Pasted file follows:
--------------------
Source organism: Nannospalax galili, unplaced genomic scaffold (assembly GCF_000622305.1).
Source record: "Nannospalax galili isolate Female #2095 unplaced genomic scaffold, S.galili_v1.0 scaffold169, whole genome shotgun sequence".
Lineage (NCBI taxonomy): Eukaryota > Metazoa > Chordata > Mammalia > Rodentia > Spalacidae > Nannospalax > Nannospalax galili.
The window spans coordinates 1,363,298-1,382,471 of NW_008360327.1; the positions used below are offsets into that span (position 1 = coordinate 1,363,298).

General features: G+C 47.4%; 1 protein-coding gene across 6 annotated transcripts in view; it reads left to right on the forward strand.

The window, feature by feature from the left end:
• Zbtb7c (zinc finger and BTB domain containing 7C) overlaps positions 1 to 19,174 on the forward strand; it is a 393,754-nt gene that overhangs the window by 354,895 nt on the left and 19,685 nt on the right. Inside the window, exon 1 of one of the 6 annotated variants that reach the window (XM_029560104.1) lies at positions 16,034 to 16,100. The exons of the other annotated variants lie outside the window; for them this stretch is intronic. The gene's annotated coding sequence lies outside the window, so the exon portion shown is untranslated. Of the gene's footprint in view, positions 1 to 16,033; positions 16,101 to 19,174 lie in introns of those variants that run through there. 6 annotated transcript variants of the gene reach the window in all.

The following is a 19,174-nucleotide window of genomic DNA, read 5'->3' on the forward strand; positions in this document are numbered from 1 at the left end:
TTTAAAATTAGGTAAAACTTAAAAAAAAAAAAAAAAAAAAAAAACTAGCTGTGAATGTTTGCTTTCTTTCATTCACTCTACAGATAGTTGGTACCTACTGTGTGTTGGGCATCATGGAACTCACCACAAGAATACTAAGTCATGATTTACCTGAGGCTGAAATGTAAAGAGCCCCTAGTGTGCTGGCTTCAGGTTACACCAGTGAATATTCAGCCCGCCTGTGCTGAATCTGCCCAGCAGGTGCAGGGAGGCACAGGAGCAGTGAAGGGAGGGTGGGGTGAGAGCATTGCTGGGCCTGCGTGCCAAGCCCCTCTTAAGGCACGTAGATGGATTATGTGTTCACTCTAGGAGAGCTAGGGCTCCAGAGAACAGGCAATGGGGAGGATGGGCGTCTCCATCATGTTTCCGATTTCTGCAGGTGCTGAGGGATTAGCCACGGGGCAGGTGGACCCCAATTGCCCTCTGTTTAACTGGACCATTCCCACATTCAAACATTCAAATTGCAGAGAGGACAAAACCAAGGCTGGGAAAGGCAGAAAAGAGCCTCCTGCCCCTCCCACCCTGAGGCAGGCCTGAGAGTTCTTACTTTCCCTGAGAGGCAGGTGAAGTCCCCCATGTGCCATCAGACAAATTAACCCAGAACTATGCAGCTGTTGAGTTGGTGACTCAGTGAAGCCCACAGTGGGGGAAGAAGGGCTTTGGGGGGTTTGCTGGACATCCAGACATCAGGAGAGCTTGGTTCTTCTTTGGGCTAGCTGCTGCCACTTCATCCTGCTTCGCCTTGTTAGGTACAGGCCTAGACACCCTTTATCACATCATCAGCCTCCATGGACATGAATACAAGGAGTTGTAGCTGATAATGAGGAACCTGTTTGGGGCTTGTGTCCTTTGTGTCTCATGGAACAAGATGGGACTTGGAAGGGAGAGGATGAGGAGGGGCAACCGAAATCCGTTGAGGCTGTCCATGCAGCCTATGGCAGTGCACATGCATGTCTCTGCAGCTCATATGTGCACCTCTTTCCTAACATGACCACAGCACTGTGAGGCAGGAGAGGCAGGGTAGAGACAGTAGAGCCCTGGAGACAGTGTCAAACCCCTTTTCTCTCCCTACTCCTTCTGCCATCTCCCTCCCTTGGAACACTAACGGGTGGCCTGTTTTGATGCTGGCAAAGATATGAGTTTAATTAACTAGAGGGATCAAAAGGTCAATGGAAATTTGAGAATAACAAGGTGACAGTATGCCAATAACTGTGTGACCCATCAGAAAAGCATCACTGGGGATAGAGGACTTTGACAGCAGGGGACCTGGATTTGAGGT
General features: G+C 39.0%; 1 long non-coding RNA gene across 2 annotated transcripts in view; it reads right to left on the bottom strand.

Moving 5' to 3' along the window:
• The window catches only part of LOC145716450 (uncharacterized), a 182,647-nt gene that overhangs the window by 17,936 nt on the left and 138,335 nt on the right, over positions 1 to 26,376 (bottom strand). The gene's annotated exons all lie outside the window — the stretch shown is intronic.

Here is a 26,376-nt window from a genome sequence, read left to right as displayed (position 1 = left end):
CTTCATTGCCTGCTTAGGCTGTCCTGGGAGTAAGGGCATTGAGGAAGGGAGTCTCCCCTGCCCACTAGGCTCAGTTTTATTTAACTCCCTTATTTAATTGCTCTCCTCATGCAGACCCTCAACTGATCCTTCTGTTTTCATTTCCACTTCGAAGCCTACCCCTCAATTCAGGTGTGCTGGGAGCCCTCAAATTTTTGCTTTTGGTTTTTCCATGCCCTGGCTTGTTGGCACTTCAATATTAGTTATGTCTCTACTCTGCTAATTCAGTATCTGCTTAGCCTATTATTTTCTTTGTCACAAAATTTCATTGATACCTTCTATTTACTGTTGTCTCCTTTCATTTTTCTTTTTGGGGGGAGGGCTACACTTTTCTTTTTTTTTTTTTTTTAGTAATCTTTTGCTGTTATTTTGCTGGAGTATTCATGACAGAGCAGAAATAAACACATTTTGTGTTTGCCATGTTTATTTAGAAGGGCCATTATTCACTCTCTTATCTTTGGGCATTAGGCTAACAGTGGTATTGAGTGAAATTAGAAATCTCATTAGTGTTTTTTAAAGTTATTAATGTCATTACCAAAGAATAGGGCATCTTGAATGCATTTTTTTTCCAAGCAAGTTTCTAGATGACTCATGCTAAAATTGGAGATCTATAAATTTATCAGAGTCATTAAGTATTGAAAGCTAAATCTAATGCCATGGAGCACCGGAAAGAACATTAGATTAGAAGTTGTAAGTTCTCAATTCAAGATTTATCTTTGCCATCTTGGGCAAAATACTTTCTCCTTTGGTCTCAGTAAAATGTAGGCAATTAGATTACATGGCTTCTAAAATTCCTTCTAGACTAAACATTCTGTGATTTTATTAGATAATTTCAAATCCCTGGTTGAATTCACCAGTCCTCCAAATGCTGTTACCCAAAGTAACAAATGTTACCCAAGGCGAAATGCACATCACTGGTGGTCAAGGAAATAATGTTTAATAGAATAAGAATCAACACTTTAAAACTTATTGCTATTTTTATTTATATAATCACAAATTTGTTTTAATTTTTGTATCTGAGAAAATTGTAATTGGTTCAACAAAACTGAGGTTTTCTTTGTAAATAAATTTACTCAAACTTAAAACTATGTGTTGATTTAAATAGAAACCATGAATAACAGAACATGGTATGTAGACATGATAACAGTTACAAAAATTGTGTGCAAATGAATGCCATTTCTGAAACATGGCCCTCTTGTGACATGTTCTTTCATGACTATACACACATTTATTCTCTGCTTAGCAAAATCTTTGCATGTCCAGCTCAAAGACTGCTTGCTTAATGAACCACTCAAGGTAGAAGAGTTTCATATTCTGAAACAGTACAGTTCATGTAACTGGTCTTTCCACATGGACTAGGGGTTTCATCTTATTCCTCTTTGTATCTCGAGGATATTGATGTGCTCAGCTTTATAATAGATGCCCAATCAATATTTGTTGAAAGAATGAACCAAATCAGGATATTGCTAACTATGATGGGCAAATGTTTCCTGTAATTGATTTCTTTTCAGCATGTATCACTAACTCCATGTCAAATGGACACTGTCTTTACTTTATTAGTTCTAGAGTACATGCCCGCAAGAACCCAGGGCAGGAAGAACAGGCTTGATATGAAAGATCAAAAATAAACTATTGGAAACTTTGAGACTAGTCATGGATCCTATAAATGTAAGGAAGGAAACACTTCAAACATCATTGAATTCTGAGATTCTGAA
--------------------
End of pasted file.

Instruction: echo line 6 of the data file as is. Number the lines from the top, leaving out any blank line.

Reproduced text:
The window, feature by feature from the left end: